1. Articles 7 and the recitals (32, 42, 43) detail the main factors for how controllers should adhere to consent requirements: controllers must be able to demonstrate that the data subject has consented to the processing of their personal data, connected to the accountability principle under Article 5(2) of GDPR. If consent is given in a written declaration that involves other matters, it must be presented in a manner that is distinct from those other matters, easy to understand, and in clear and plain language, and any part of such a declaration that constitutes a breach of the GDPR is not binding. Additionally, data subjects must be informed before giving consent that they have the right to withdraw consent at any time, and such withdrawal should not affect the lawfulness of processing based on consent before its withdrawal. The simplicity of giving and withdrawing consent must be equivalent. Lastly, consent must be given voluntarily; where there is a clear imbalance between the data subject and the controller, consent should not be regarded as freely given.

Other Legal Considerations

The "consent or pay" model may have marginal intersections with other EU legal frameworks; it is advisable to refer to these statutes to ensure seamless integration within the EU legal systems. Notably, the definition of "consent" in Article 2(f) of the ePrivacy Directive aligns with that in the GDPR. Similarly, the DMA's Article 5(2) invokes the GDPR definition of "consent." Furthermore, aspects of the guidelines intersect with consumer protection law, competition law, the Directive on Unfair Commercial Practices (2005/29/EC), and the Digital Content Directive (2019/770). Additionally, the Digital Services Act (DSA) specifies obligations for online platform providers, including those classified as very large, enhancing the coherence of EU legislation pertaining to online platforms.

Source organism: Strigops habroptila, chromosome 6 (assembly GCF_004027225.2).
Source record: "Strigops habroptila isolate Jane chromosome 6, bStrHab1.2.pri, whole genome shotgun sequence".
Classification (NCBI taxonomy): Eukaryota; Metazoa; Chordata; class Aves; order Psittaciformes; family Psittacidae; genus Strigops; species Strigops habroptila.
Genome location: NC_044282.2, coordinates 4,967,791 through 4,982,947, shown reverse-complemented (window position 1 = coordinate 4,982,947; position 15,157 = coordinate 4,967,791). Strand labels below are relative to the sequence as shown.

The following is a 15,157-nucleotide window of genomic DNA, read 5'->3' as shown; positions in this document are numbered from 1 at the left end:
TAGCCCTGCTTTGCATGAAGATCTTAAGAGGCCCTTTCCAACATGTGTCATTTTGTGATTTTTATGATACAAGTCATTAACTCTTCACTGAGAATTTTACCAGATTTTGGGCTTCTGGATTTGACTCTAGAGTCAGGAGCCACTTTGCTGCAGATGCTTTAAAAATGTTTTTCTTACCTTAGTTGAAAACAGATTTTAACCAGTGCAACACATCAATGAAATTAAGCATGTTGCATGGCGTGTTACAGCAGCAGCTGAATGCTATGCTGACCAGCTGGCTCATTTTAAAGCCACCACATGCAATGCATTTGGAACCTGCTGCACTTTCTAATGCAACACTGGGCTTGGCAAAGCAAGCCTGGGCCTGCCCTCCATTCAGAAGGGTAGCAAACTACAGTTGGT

Federal Cartel Court Decision Summary

  1. The legal question presented was whether the consent obtained from online social network users, given the dominant market position of the network operator, satisfies the effectiveness conditions stipulated in Article 4(11) of the GDPR, particularly the requirement that consent must be freely given.
  1. The court observed that a dominant position held by online social network providers does not inherently obstruct users from granting valid consent under the GDPR for the processing of their personal data. Nevertheless, a critical element in affirming the validity of such consent is the operator's obligation to demonstrate that the consent was voluntarily given. This aspect is vital as it influences the user's autonomy in decision-making; the inability of users to refuse or withdraw consent without adverse consequences could create a substantial imbalance between the controller and the data subject.
  1. Considerations such as the extent of data processing, its profound effects on users, and the users' reasonable expectations are pivotal factors in evaluating the case.

Guidelines Go Through

Principles and General Provisions

  1. Consent from data subjects does not justify collecting personal data beyond what is necessary for specified purposes or in a manner that is unfair.
  1. Data processing must adhere to the principles of necessity and proportionality, ensuring compliance with purpose limitation and data minimization principles. The proportionality principle questions the necessity of processing personal data and assesses whether the intended purpose could be fulfilled through less invasive methods or by processing less personal data, whether less detailed or aggregated.